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History

The Alexandria Federation of Civic Associations (the Federation) celebrated its 50th Anniversary in 2014.  It was founded in 1964 by a group of civic leaders following several confrontations with developers seeking to build high rise apartment buildings on large open tracts in Alexandria’s West End.

The leader and first president of the Federation was Mel Bergheim, representing the Dowden Terrace Association.  He was assisted by Chuck Beatley and Roger Wheeler of the Seminary Hill Association, John O’Hara of Seminary Valley, Dan Cray of Taylor Run and Marian Johnson representing the Woods Avenue neighborhood.  From the beginning the group sought citywide participation with emphasis on bring in well-established civic associations such as Old Town, Rosemont, Del Ray and North Ridge.  It also sought participation from Alexandria’s African-American community. Later Chuck Beatley became Mayor and Mel Bergheim became Vice-Mayor.

Bylaws for the new organization were developed and adopted in 1965. The stated purpose of the organization was:  “...To serve as a means of communications among the Associations comprising the Federation about matters of common interest, and to promote in connection therewith nonpartisan civic activity for the general welfare of the City of Alexandria, Virginia.”  The bylaws also specified that a member organization must represent at least 25 households.

Throughout its 40 year history, interest in the Federation has waxed and waned depending on the climate for development in Alexandria.  Nevertheless, throughout the 1970s, 80s and early ‘90s it continued to play a role in the civic life of the city.  During election periods it hosted non-partisan candidate forums and circulated detailed questionnaires to those running.  It also sponsored a cable TV program on civic affairs.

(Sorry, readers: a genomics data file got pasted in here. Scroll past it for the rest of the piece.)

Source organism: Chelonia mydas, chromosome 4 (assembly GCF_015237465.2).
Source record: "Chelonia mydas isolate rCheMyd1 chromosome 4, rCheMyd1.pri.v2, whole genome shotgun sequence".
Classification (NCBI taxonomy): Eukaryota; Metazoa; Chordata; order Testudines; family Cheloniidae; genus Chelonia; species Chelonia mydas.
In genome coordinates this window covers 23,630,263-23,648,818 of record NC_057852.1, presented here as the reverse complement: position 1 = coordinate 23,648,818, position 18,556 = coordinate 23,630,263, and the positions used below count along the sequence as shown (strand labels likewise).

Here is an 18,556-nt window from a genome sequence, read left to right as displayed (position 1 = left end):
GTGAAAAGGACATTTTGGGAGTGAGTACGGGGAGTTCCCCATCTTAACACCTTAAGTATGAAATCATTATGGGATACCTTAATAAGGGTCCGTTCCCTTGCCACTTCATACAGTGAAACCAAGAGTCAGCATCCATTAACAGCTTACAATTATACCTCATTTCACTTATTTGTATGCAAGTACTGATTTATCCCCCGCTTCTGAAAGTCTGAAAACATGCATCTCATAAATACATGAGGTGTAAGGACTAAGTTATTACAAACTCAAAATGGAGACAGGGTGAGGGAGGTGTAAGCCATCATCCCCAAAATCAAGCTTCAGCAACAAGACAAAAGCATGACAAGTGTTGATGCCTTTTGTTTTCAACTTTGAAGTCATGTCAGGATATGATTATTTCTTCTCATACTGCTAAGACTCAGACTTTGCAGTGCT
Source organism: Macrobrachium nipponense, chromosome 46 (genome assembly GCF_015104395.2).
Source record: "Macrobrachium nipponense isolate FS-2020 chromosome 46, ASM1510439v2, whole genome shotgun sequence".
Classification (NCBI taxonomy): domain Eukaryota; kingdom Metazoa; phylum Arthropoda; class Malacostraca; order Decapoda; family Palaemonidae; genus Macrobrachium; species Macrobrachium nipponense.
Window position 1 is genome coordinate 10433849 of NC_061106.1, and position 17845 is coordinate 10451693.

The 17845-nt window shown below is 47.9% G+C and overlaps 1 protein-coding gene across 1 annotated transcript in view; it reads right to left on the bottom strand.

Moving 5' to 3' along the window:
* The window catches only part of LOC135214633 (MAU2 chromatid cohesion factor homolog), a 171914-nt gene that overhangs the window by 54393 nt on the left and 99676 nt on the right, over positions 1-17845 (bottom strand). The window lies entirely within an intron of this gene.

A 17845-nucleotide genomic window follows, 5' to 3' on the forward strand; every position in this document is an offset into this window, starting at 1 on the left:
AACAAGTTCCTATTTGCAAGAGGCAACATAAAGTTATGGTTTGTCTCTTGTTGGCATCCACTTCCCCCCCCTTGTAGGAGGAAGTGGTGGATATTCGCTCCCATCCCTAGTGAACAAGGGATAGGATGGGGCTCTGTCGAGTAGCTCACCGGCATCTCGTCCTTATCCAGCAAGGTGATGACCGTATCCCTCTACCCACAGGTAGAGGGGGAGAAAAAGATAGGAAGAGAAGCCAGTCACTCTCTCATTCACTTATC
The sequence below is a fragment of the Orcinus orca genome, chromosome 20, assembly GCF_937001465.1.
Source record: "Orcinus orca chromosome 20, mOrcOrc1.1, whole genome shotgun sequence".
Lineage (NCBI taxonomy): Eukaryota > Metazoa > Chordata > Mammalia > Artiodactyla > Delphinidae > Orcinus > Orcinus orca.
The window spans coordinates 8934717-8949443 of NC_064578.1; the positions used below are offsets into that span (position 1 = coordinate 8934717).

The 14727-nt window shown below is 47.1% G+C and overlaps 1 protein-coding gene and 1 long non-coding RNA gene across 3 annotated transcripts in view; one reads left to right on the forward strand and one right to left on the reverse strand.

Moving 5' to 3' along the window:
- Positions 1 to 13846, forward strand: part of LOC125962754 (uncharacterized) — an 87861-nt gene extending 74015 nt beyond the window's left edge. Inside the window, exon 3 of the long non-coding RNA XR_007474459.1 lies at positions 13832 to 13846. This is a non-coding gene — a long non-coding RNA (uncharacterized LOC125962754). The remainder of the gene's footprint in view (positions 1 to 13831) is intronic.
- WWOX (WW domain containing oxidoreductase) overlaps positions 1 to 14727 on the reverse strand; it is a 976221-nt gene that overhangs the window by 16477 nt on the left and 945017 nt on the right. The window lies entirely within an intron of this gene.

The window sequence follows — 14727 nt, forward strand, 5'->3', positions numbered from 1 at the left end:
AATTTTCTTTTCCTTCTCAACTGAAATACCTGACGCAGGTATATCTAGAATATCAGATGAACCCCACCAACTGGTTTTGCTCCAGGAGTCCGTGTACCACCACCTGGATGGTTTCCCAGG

In the mid-1990s, however, a series of internal, divisive circumstances rendered the Federation virtually moribund.  No meetings or elections were held for a number of months.  In 1997, Judy Miller of Rosemont asked a number of civic leaders to her home to discuss reviving the organization.  That meeting was the impetus for a “new” Federation with new leadership and direction.  Following a lengthy process of writing bylaws and a ratification procedure by member associations, the revived organization was launched in 1998 with Co-Presidents, Ms. Miller and Jack Sullivan of Seminary Hill.

In ensuing years, the Federation repeatedly has proved its worth as a forum for information exchange and activity coordination.  Under Federation aegis many civic associations regularly have coalesced around specific issues.  Those efforts often have been remarkably successful in mitigating some of the most troubling aspects of development in Alexandria.

As the Federation moves forward into the twenty-first century, its mission continues to focus on improving the quality of life for Alexandria's many and diverse communities.